Many Men, Many Voices (3MV) is an evidence-based HIV/STD prevention intervention developed by and for black men who have sex with men (MSM) that can lead to decreased rates of HIV infection and increased access to preventive services and treatment among MSM of color. It uses small group education and interaction to increase knowledge and change attitudes and behaviors related to HIV/STD risk among black MSM. In a randomized clinical trial, 3MV reduced participants’ high-risk sexual activity and increased rates of HIV testing. The program has been implemented in 37 states, the District of Columbia, and Puerto Rico and has been adapted to serve other MSM of color.
Four American Indian/Alaska Native tribal communities implemented tribal motor vehicle injury prevention programs, using evidence-based road safety interventions to reduce motor vehicle-related injuries and deaths. Each tribal community showed increased use of seat belts and child safety seats, increased enforcement of alcohol-impaired driving laws, or decreased motor vehicle crashes involving injuries or deaths. The effective use of communication tools –billboards, radio and television media campaigns, and school and community education programs– contributed to the success of this public health program.
“These interventions demonstrate progress toward health equity. They show the elimination of health disparities as an achievable goal and encourage further implementation of evidence-based initiatives and interventions addressing health disparities and inequities,” said Leandris C. Liburd, Ph.D., M.P.H., M.A., CDC’s associate director for Minority Health and Health Equity.
The release of this supplement coincides with 2014 National Minority Health Month, which raises awareness about the health disparities that continue to affect racial and ethnic minorities across the United States.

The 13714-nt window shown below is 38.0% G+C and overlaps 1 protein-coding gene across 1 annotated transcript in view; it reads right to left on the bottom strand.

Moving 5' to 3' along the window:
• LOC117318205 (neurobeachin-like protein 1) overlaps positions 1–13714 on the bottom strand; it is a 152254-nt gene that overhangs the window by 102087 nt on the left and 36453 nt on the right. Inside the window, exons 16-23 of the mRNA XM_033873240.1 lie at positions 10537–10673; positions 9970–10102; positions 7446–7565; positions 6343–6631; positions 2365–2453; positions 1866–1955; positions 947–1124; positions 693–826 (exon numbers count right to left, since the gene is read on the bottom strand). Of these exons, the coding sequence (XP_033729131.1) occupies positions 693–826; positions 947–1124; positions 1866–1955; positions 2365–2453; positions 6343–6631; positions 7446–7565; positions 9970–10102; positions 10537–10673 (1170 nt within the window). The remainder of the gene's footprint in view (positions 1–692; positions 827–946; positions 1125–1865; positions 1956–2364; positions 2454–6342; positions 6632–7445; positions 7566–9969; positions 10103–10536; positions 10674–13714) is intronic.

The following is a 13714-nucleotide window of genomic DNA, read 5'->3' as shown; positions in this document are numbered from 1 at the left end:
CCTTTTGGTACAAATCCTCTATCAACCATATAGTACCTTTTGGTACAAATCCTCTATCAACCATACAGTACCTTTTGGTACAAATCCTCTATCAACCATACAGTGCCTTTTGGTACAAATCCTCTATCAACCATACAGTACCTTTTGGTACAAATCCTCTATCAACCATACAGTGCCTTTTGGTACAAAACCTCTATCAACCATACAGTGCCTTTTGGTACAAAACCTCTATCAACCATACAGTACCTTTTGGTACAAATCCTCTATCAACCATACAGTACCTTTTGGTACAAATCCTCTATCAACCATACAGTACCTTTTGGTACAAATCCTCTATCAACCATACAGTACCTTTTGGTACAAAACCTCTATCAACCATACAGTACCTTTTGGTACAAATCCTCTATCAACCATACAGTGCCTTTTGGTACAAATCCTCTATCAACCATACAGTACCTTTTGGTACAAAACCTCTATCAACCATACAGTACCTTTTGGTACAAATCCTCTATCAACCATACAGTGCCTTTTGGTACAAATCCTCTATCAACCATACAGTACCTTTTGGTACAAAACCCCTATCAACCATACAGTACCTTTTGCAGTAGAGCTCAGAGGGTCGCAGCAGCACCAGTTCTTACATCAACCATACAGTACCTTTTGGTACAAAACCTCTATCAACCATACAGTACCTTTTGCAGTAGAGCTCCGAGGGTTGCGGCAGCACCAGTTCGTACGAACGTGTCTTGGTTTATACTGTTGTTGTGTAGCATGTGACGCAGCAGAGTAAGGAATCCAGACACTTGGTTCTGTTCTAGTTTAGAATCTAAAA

For more information about health disparities visit the CDC’s Office of Minority Health and Health Equity site.
Washington, DC—A diagnosis of obstructive sleep apnea may raise the risk of osteoporosis, particularly among women or older individuals, according to a new study published in the Endocrine Society's Journal of Clinical Endocrinology & Metabolism (JCEM).
Sleep apnea is a condition that causes brief interruptions in breathing during sleep. Obstructive sleep apnea, the most common form, occurs when a person's airway becomes blocked during sleep. If sleep apnea goes untreated, it can raise the risk for stroke, cardiovascular disease and heart attacks.
"Ongoing sleep disruptions caused by obstructive sleep apnea can harm many of the body's systems, including the skeletal system," said one of the study's authors, Kai-Jen Tien, MD, of Chi Mei Medical Center in Tainan, Taiwan. "When sleep apnea periodically deprives the body of oxygen, it can weaken bones and raise the risk of osteoporosis. The progressive condition can lead to bone fractures, increased medical costs, reduced quality of life and even death."
The retrospective cohort study used records from Taiwan's single-payer National Health Insurance program to track treatment of 1,377 people who were diagnosed with obstructive sleep apnea between 2000 and 2008. During the course of the next six years, researchers compared the rate of osteoporosis diagnosis in this group of obstructive sleep apnea patients to 20,655 people comparable in age and gender who did not have the sleep disorder.
Researchers found the incidence of osteoporosis was 2.7 times higher among patients with sleep apnea than their counterparts, after adjusting for age, gender, other medical problems, geographic location and monthly income. Women and older individuals faced increased risk of developing the bone condition.
"As more and more people are diagnosed with obstructive sleep apnea worldwide, both patients and health care providers need to be aware of the heightened risk of developing other conditions," Tien said. "We need to pay more attention to the relationship between sleep apnea and bone health so we can identify strategies to prevent osteoporosis."